Have you ever been reading a book and the writer gives you a description of a horse that means absolutely nothing to you because you don’t own a horse or have ridden one? Sometimes we as authors have done so much research on a subject we talk about horses like everyone should know what we mean. Before my husband and I owned horses, much of the equine talk meant absolutely nothing to me. I’m still far from an expert! I learn things every time we are around our trainer or friends who were brought up on horses. Today I thought to give you a quick lesson on horse colors, facial markings, saddle equipment, and age terminologies.
Something that I didn’t know until I started searching for pictures is that according to geneticists every horse starts out either a chestnut or black which are the two base colors. The Bay color is when the Agouti gene (it can produce the black pigment on the mane, tail, lower legs, and ear tips) works on the black. The large range of all the other coat colors are created by additional genes’ action upon one of these three coat colors. This is a bit over my head since science is not my strong point.
I’ll start with the base horses. The first picture is a Black (obviously). And if you’re interested in breeds, this is a Friesian—beautiful horses.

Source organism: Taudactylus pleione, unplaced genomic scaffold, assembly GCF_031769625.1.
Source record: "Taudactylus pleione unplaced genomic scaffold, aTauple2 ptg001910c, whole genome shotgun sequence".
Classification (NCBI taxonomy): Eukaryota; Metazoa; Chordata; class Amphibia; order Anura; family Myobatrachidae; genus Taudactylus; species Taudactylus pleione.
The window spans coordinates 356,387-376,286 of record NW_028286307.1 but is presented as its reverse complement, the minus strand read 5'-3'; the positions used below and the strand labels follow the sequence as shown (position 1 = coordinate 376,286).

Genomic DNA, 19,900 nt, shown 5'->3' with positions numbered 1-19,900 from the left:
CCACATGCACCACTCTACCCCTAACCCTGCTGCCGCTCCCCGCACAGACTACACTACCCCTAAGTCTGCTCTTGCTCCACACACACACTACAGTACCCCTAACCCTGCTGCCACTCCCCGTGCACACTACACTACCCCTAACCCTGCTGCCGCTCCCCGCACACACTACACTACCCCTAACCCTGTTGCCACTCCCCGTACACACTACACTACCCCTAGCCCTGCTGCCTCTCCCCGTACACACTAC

And the colors go on and on.
Facial markings are another description often put in books. I’m only going to use the ones that are frequently used.
Moving on to saddle and riding apparatus. I had to use my boy Trigger again for an example. He’s such a good boy!
Bit – metal piece that goes in horse’s mouth. There are several kinds. Snaffle, curb, straight, etc.
Blanket- This goes under the saddle and gives cushion between the horse and saddle.
Bridle- Head gear that holds the bit in the horse’s mouth.
Cantle- back roll of the saddle seat. Nice to hold on to in a gallop!
Girth- This is the thick strap that goes under the horse and holds the saddle onto the horse.
Gullet- The area under the pommel.
Halter- There is no halter on Trigger but a halter looks much like the bridle except it doesn’t hold a bit. It is used a lot when doing ground work with a horse.
Horn- The knob that rises on the front of the saddle. (Another great thing to hold on to!)
Pommel- The roll on the front of the saddle that the horn is attached to.
Reins- The long ropes/leather straps hooked to the bridle and used for steering the horse.
Seat- The place where you sit.
Stirrup- The place to rest your feet and they do help keep you in the saddle.
Tack- Equipment used for horses.
Riding a horse bareback truly takes skill. You have nothing to keep you on the horses back except for your leg muscles, stomach muscles and balance.